My most valuable card? I don’t have any super valuable ones. Possibly a 1962 Topps Stan Musial. It might be worth $100, maybe. I have a 1972 Hank Aaron. A 1992 Mariano Rivera Bowman Rookie Card. I don’t think any of them could sell much these days. The value of baseball cards plummeted.
My entire collection? Its probably not even worth that much. My cards mostly range from 1987-1995.
I remember being a Beckett Baseball Monthly subscriber and looking up my top cards each month to see if they’d “gone up” or “gone down.” The magazines are probably worth more than most of the cards now.
I remember my dad bought a 1990 Donruss set in 1990. Its still sealed and in the cellophane. “One day, this will be worth a lot of money,” he told us and my brother. Unfortunately, the baseball card bubble burst, and its worth less now than what he paid.
I remember my mom telling me about how she used to buy packs of cards in the late 50’s, early 60’s, just for the gum. I recall listening in horror as she described how one day my grandma threw all of her cards in the trash.
Baseball cards dominated my life in the late 1980’s, early 1990’s, as did my interest in baseball. I’m still interested in baseball, but no longer cards. Most companies have folded, like Fleer, Donruss, and Score. I believe only Topps and Upper Deck are still around.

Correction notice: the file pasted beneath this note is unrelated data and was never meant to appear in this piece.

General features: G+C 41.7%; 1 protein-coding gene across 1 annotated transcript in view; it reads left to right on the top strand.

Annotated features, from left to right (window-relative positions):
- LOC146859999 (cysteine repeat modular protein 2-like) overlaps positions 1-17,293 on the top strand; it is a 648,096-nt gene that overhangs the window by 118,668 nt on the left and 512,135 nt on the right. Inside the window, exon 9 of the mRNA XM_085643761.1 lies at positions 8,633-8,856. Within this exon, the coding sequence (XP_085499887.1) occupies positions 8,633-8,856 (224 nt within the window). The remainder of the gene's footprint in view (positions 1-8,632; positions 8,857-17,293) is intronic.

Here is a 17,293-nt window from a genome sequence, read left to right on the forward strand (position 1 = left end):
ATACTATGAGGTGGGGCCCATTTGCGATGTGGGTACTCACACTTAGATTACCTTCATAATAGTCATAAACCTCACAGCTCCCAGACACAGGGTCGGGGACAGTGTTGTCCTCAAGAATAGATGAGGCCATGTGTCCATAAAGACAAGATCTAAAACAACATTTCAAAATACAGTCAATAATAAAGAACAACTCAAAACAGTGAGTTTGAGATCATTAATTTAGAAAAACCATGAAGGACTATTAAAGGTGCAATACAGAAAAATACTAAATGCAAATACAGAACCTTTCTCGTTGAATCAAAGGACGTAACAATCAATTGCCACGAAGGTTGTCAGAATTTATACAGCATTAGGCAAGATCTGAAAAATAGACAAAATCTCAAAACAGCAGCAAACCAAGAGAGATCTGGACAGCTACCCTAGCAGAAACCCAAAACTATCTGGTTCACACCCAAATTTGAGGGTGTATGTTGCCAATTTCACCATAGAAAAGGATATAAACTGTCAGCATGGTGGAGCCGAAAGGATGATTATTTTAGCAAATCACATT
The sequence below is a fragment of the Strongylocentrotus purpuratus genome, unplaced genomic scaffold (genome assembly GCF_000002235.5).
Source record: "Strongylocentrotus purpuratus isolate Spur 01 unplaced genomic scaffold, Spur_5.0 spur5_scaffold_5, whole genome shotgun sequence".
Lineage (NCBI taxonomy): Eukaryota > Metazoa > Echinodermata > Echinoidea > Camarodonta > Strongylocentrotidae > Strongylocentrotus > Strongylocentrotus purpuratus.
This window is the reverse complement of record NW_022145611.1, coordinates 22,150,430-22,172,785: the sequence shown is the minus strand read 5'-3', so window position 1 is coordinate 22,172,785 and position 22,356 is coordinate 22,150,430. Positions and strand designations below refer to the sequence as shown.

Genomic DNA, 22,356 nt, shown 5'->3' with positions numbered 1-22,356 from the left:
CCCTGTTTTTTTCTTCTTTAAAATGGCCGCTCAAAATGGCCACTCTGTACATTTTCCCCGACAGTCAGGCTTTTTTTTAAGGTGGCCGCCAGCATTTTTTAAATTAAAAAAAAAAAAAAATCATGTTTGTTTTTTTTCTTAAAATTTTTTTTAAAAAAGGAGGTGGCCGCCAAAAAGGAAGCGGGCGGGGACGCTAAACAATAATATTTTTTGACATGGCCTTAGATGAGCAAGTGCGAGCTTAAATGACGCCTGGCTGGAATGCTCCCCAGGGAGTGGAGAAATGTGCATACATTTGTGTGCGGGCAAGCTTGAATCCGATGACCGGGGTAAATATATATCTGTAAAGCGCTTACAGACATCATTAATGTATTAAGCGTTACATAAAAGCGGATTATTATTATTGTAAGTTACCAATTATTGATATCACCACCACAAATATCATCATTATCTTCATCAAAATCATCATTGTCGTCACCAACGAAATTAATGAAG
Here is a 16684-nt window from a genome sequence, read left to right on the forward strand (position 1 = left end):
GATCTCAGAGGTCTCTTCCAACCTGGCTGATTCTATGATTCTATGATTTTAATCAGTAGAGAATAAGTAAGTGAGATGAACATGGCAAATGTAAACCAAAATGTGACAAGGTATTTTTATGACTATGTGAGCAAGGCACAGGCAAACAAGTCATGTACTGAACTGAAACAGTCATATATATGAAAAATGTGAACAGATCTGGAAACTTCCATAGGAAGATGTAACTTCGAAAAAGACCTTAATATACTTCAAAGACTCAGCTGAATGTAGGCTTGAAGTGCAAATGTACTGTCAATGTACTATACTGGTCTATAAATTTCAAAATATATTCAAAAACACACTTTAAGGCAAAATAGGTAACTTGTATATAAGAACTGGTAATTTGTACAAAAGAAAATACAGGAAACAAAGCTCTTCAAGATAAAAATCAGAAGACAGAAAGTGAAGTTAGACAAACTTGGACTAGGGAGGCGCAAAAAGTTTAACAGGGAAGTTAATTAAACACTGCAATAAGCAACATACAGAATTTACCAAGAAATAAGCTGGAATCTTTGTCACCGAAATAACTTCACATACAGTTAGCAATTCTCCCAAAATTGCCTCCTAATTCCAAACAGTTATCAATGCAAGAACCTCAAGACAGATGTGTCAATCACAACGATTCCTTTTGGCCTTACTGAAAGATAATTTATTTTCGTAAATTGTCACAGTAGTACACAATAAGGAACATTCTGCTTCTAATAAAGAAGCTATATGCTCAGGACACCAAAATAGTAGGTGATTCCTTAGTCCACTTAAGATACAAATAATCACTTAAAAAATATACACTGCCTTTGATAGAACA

My wife thinks I’m a weirdo because every time we go to Wal Mart, I have to walk past the Baseball card aisle to stop and stare. Some habits never die.
Did you collect cards? How many did you have? What got you hooked? What’s your best card?
Happy Easter everyone!
My friend Joe and I went to Great American Ball Park today.
It was an afternoon game, so I was worried that batting practice would be canceled. We waited in line for about 10 minutes to get in. At 11:40, when the gates opened, I rushed to left field. The Pirates were taking batting practice!
I was the first one there, but the stadium ushers must have picked up all of the Easter Eggs, because there were none to be found. Yesterday’s starter Paul Maholm was alone in left field. I shouted to him to congratulate him on his great start yesterday. I then asked for a ball. He looked up and threw me a ball. His aim was off and it was wide and to my left. It tipped off my glove and landed a row behind me. Luckily, there was still no one around, so I turned around and picked it up. It was ball #1. I asked Matt Capps, John Grabow, and Tyler Yates for balls in left center field, but was ignored. I didn’t feel like pestering them, so I found an open aisle about 6 rows back that wasn’t being blocked by those long railings I mentioned in Friday’s entry.
Freddy Sanchez soon launched a deep fly ball to left. It was right at me, in the center of the section. However, it was sailing over my head. I hate it when this happens. I don’t have latitudinal range, and get stuck. It happens often at PNC Park. The ball landed about 5 rows back, so I had to climb over the chairs to beat some Reds fan there by a split second. It was ball #2.
Game: 5 balls (3 hit, 2 thrown)
Season: 8 balls (5 hit, 3 thrown)
Average: 4.0 balls/game (8 balls/2 games)
Career: 174 balls
I attended today’s game with my best friend from my childhood days, Joe Filipowski. We got to the gates about 10 minutes before they were to open. I hate how the gates don’t open until 90 minutes before the first pitch. At 11:40, we were finally let inside. The Pirates were already in mid batting practice.